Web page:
“I believe there will be lots and lots of opportunities for all of our partners that continue to work with us as we move into the cloud,” the president and CEO said. He specifically pointed to the need for DevOps capabilities in configuring Tableau for specific environments and for vertical industry expertise. “We couldn’t do everything we do without our amazing partners.”

Tableau is adding a number of new capabilities to the Tableau platform that the company says are designed to help bring data analysis to a wider audience.

“Our mission is to help people see and understand data and we want to bring data everywhere for everyone,” said Francois Ajenstat, Tableau’s chief product officer, during the press conference.

Ajenstat cited studies that show that 70 percent of workers in businesses don’t have access to data and business intelligence. “That’s a huge challenge that we have to overcome,” he said.

A new capability currently in preview and expected to be generally available shortly is Data Stories, an AI-based augmented-analytics feature that adds automated, plain-language explanations to Tableau dashboards at scale. That’s expected to help users understand and interact with data more quickly by automating data analysis and the building and communicating of analytical insights in a story format, according to a company description.

Also in preview and expected to be generally available later in 2022 is Model Builder, powered by Salesforce’s Einstein Discovery AI and machine learning technology, for building predictive analytical models.

Ajenstat said it’s not enough today to understand what happened in the past – the output of traditional business intelligence tools – but to predict what may happen going forward and act on those predictions. Tableau’s goal, the executive said, is to make data science accessible to a wide range of users in the same way it did with data analytics.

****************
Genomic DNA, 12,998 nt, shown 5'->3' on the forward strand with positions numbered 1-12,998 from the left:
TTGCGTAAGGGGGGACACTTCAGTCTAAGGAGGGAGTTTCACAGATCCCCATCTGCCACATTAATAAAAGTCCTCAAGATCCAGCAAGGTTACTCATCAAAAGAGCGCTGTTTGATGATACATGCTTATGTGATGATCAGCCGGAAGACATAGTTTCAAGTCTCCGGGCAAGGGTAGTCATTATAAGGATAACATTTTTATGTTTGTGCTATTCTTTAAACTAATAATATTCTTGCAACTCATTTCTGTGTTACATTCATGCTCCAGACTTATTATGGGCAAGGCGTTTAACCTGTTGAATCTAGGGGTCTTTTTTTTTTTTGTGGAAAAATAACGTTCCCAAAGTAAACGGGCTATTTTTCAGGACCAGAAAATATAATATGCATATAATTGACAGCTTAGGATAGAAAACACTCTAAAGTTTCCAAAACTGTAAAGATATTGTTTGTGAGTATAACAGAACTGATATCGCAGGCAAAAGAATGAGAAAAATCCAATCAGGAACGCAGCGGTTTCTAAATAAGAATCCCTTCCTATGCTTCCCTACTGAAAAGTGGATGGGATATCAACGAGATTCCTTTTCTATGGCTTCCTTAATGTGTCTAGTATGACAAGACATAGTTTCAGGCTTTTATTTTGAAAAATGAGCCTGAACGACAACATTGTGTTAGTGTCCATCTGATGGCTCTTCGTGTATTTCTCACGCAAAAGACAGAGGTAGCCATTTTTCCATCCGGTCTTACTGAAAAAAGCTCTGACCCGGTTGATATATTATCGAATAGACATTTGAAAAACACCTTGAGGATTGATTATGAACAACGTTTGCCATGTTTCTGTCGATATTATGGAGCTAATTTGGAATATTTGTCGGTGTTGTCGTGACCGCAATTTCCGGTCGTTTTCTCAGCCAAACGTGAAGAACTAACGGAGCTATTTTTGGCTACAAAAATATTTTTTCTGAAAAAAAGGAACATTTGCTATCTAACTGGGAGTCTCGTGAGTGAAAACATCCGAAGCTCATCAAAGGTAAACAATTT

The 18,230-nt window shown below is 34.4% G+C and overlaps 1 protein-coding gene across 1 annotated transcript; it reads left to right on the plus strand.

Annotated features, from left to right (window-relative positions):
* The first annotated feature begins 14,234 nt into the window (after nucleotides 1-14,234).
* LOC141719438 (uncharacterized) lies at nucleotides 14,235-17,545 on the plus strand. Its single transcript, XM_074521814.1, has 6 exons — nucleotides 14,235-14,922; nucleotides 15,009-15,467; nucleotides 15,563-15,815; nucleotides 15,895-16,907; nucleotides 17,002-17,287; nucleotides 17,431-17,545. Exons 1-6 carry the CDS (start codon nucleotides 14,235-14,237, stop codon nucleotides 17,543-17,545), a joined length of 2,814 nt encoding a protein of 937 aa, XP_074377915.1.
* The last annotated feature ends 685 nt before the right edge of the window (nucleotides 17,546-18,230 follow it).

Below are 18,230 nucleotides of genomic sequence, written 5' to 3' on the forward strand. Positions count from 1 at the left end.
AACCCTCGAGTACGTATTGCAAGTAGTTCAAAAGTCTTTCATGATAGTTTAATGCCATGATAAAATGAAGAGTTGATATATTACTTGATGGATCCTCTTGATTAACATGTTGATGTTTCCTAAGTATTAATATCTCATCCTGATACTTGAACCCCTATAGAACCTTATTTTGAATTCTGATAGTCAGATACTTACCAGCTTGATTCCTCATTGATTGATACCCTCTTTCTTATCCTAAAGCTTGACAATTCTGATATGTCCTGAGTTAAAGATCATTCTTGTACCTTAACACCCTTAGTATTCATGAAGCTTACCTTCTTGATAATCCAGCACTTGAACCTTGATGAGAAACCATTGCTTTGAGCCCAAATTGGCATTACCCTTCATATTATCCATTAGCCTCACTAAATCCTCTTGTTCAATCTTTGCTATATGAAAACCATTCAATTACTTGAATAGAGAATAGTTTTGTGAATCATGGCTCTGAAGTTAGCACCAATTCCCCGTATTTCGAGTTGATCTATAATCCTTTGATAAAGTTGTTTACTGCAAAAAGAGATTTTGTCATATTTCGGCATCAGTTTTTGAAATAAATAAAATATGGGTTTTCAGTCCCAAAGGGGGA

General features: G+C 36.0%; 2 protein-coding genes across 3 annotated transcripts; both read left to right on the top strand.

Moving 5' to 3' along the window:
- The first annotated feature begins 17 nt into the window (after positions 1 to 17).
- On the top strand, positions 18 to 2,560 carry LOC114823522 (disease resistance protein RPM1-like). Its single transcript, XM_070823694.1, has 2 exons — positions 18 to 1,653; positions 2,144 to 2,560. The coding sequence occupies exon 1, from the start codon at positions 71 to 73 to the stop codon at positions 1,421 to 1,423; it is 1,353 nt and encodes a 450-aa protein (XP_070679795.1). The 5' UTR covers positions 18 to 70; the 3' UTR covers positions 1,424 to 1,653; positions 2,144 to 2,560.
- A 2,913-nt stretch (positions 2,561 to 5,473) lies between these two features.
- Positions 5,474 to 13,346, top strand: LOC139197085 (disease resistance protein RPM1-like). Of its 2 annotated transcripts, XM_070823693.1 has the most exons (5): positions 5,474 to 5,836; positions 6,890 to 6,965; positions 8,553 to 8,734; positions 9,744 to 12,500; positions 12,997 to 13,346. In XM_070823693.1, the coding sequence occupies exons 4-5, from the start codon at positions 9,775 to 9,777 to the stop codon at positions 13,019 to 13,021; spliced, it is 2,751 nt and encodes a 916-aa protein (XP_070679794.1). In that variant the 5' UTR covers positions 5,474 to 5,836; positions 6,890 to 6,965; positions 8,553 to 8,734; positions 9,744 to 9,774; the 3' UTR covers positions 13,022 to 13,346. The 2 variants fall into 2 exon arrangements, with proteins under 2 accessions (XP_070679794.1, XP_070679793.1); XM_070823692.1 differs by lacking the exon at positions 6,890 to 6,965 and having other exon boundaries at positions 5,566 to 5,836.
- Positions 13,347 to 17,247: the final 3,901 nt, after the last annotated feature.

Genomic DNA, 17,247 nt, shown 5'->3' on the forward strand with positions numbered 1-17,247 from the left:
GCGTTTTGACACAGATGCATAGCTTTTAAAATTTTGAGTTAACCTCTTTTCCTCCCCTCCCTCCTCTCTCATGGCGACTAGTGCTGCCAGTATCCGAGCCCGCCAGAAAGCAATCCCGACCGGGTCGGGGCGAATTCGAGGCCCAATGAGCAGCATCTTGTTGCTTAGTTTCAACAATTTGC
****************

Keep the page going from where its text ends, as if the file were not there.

“We’re bringing the power of Einstein and integrating it directly inside of Tableau and opening up that technology to dramatically more use cases and dramatically more users, anywhere,” Ajenstat said. “We want to democratize data science.”

(Tableau announced integrations between Tableau and Einstein in March 2021. But this week Ajenstat said those initial links still required significant configuration work while Model Builder will automate much of the integration.)

Tableau continues to expand its lineup of Accelerators – pre-built dashboards that provide analytical results to information workers. Today the company has more than 100 Accelerators on the Tableau Exchange, some built by developer partners in the Tableau Partner Network.

The company also unveiled Advanced Management, a new toolset that IT administrators use to manage, secure and scale Tableau analytics across an organization. The toolset includes Customer-Managed Encryption Keys for helping Tableau owners meet organizational compliance standards and add a layer of protection for their data; Activity Log, which provides administrators with information about how individuals are using Tableau and manage permissions; and Admin Insights, which retains data for up to a year for tracking dataset usage, license adoption and visualization load times.